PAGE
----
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‘Pace the Nation’ Helps Pacers Running Connect with Customers

by ARLnow.com October 3, 2016 at 4:45 pm 0

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Sponsored by Monday Properties and written by ARLnow.com, Startup Monday is a weekly column that profiles Arlington-based startups and their founders, plus other local technology happenings. The Ground Floor, Monday’s office space for young companies in Rosslyn, is now open. The Metro-accessible space features a 5,000-square-foot common area that includes a kitchen, lounge area, collaborative meeting spaces, and a stage for formal presentations.

Pacers Running may not be a startup, but it is using digital media to connect with customers in an innovative way more akin to a tech startup than a small specialty retailer.

Since April 2015, Pacers has been extending its reach with a podcast called Pace the Nation. While podcasts aren’t new, they have increased in popularity and influence since Serial helped to reinvigorate the format.

Pace the Nation is a weekly running podcast recorded by a trio of Pacers familiar faces: Chris Farley, who co-owns the chain of stores, Joanna Russo, who manages the Navy Yard store in D.C., and William Docs, a former college teammate of Farley. The show often features special guests, from local high school cross country coaches to elite athletes like Matthew Centrowitz, who won Olympic gold in Rio in the 1500 meter.

Pace the Nation recording

Pacers was founded in 1991 in Alexandria, and has since grown to five local stores in the District and Virginia, as well as a location in Princeton, N.J. Russo said the podcast is a way to still maintain a personal relationship with shoppers as the business branches out.

“It started as one family-owned business and it’s grown to five in the area and one in Princeton,” she said. “When you start to get bigger, it helps people still connect with us if we were still that one storefront.”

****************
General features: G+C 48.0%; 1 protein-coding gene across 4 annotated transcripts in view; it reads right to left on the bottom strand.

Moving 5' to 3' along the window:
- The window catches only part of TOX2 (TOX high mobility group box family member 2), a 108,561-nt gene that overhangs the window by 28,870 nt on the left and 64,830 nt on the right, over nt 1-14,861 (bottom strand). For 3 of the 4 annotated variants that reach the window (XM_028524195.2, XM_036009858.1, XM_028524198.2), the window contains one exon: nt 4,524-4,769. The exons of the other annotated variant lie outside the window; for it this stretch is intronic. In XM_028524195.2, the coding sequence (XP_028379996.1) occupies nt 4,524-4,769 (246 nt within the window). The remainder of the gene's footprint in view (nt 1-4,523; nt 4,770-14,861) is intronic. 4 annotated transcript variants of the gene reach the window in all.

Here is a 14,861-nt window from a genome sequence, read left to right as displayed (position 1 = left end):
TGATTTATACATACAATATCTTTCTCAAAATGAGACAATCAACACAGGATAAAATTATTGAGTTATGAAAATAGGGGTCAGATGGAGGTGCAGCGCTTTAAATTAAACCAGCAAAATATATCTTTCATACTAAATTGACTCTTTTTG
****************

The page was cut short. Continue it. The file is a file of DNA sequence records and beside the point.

The podcast, which launched in April 2015, at first had just a handful of listeners – mostly family members and people who were fans of the store – but now regularly gets about 1,000 listeners every week, Farley said.

Docs said that the listeners are his favorite part of the show.

“I think the coolest thing about the whole podcast for me is the community that it’s built. We have some people who never miss an episode, they tweet to us, they come out to social events,” he said.

Many of the show’s listeners are active in the local running community — they who sign up for local 5Ks and marathons, who join running groups and train all year round. One of Pace the Nation’s devoted fans, Annie Hughes, said that she has been listening to the podcast for a little over a year and looks forward to the new episodes every Monday.

“Arlington can often seem big and impersonal, but PTN showcases the vibrant running community here and invites the listeners to be a part of it,” she said. “When Farley and Docs speak about their favorite running trails, I can immediately relate, as I run those trails too.”

(Today’s Pace the Nation episode — No. 74 — features Marine Corps Marathon Race Director Rick Nealis.)

Hughes said she also loves the show’s non-running discussions, including conversations about dogs, books and Uber woes — something to which all locals can relate.

The podcast started as a way to just “spread the gospel of running,” Farley said. Even now that it’s attracted quite a following, Farley said its primary purpose isn’t to increase sales or drive business to the store.

“This really gives us this platform that really tells our brand story,” he said. “It gives a look into our personalities and who we are and I think makes us more relatable. I think when you get more people to relate to you and to like you, they’re more likely to do business with you. But that’s not even the goal of the show, to ring the register. It’s really to truly inspire people to get out and run.”

The Pacers Clarendon store (3100 Clarendon Blvd) will soon include a new studio for the podcast, with a window to the street so passersby can see the podcast hosts in action, according to Farley. He said he chose to base the show in the Arlington store because of the large number of runners in Arlington, and because it’s the place he’s called home for nearly his entire life.

“I think I’m sort of a rare breed in that I actually grew up here and now live here,” he said. “I definitely make that known on the show, that I am very proud of being an Arlingtonian.”

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